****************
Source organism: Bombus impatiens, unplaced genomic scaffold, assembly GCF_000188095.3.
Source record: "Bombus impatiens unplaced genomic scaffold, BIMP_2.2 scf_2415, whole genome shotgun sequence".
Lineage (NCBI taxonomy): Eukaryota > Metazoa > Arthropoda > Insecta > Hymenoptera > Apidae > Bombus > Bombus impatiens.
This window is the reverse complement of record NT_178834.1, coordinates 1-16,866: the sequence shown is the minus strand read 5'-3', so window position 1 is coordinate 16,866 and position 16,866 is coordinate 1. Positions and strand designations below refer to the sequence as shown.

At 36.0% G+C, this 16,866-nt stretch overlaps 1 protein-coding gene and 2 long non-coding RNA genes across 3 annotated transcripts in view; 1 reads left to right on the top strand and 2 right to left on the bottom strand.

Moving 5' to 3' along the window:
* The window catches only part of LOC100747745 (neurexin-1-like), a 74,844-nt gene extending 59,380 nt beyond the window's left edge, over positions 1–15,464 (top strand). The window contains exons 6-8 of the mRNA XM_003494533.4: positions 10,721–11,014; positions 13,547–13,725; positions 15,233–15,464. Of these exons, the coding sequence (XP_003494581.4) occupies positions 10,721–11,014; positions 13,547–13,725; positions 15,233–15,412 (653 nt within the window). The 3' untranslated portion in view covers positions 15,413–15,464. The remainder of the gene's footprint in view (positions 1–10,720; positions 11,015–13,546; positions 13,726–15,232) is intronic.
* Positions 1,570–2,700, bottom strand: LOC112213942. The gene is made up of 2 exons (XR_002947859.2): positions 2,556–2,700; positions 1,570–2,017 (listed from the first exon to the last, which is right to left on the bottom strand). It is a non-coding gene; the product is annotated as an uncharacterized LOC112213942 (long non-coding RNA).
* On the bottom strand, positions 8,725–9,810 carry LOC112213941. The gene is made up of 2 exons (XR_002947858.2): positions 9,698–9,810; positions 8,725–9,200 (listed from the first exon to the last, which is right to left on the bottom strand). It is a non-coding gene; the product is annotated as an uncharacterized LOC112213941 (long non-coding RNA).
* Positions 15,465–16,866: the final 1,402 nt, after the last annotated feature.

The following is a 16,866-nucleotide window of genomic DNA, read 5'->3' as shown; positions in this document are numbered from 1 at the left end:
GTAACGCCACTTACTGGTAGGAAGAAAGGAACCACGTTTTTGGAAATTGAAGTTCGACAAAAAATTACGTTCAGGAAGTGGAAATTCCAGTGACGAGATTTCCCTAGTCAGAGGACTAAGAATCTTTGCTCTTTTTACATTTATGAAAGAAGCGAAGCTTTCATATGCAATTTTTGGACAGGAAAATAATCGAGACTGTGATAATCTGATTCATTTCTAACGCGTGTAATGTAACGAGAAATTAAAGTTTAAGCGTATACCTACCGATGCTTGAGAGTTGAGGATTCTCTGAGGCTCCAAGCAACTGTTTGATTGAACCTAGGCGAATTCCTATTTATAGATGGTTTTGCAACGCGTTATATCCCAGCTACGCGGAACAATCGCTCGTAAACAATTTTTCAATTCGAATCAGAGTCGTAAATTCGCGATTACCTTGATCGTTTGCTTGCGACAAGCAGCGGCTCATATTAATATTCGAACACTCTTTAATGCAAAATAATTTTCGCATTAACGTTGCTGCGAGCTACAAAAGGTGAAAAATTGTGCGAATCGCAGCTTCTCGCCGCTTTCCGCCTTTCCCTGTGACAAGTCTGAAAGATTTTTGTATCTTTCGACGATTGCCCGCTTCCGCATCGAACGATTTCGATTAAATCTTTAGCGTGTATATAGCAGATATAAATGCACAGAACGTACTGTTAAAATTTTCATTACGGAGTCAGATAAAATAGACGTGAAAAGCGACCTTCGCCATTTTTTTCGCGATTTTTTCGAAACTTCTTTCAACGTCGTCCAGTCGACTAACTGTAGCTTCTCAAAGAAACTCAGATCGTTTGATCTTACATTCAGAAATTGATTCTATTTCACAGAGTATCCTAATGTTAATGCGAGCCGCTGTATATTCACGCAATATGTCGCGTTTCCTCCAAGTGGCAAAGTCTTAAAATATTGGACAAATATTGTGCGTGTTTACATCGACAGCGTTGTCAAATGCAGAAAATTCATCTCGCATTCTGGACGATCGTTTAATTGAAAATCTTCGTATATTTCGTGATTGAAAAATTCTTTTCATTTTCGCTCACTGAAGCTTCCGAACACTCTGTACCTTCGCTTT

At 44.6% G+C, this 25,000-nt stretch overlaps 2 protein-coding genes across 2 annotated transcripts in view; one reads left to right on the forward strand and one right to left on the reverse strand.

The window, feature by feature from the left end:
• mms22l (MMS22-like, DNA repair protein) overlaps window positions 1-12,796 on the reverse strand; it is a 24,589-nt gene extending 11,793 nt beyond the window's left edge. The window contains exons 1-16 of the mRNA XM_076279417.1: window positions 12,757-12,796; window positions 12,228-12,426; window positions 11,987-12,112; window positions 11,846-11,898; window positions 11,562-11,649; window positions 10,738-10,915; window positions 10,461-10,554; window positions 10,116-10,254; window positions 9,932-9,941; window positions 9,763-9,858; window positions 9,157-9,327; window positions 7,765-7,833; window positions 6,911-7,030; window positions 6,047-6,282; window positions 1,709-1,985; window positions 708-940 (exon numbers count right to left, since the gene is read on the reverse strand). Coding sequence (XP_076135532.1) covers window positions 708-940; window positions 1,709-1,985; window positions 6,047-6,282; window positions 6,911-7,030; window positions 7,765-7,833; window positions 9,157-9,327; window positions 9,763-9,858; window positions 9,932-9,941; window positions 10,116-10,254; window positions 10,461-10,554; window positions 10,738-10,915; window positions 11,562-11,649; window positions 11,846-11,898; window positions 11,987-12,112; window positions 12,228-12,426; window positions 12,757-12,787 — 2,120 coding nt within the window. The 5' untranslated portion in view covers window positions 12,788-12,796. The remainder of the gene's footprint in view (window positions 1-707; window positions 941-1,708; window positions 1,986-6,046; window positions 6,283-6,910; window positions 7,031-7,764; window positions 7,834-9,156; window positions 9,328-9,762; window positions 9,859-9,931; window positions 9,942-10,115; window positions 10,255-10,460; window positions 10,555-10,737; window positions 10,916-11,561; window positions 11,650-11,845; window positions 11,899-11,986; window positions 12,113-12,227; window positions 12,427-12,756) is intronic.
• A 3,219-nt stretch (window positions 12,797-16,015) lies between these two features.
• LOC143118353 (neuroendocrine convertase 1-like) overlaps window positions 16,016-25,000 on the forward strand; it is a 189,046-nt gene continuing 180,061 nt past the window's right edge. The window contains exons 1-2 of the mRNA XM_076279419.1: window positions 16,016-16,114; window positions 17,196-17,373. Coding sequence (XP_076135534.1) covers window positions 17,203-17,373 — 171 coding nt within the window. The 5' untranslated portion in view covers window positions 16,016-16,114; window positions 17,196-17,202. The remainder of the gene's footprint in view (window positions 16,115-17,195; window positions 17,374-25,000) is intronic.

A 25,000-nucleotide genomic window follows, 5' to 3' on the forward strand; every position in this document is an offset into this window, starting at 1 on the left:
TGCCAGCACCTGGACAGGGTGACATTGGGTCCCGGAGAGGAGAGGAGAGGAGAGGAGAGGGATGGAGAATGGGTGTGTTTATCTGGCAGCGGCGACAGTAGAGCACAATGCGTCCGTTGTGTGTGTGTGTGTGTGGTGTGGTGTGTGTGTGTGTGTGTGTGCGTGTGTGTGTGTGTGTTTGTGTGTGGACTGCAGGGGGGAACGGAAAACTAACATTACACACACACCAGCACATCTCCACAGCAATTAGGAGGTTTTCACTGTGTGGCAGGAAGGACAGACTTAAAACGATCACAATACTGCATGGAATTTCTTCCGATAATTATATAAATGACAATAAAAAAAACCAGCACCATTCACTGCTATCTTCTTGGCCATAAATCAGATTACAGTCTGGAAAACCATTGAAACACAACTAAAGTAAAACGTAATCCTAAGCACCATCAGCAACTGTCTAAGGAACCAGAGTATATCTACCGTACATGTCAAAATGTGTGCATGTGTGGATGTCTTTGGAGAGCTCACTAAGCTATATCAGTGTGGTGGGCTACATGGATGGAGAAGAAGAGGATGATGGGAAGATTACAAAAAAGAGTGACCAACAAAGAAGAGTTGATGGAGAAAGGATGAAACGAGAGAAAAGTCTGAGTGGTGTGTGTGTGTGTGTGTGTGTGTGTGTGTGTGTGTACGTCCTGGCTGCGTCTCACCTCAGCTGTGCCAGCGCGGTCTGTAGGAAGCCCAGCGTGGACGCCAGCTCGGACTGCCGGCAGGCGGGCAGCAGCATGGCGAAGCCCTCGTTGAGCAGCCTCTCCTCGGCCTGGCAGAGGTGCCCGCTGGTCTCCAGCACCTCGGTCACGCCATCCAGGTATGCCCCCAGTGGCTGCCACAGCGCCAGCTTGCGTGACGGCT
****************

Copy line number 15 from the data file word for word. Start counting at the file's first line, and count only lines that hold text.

• mms22l (MMS22-like, DNA repair protein) overlaps window positions 1-12,796 on the reverse strand; it is a 24,589-nt gene extending 11,793 nt beyond the window's left edge. The window contains exons 1-16 of the mRNA XM_076279417.1: window positions 12,757-12,796; window positions 12,228-12,426; window positions 11,987-12,112; window positions 11,846-11,898; window positions 11,562-11,649; window positions 10,738-10,915; window positions 10,461-10,554; window positions 10,116-10,254; window positions 9,932-9,941; window positions 9,763-9,858; window positions 9,157-9,327; window positions 7,765-7,833; window positions 6,911-7,030; window positions 6,047-6,282; window positions 1,709-1,985; window positions 708-940 (exon numbers count right to left, since the gene is read on the reverse strand). Coding sequence (XP_076135532.1) covers window positions 708-940; window positions 1,709-1,985; window positions 6,047-6,282; window positions 6,911-7,030; window positions 7,765-7,833; window positions 9,157-9,327; window positions 9,763-9,858; window positions 9,932-9,941; window positions 10,116-10,254; window positions 10,461-10,554; window positions 10,738-10,915; window positions 11,562-11,649; window positions 11,846-11,898; window positions 11,987-12,112; window positions 12,228-12,426; window positions 12,757-12,787 — 2,120 coding nt within the window. The 5' untranslated portion in view covers window positions 12,788-12,796. The remainder of the gene's footprint in view (window positions 1-707; window positions 941-1,708; window positions 1,986-6,046; window positions 6,283-6,910; window positions 7,031-7,764; window positions 7,834-9,156; window positions 9,328-9,762; window positions 9,859-9,931; window positions 9,942-10,115; window positions 10,255-10,460; window positions 10,555-10,737; window positions 10,916-11,561; window positions 11,650-11,845; window positions 11,899-11,986; window positions 12,113-12,227; window positions 12,427-12,756) is intronic.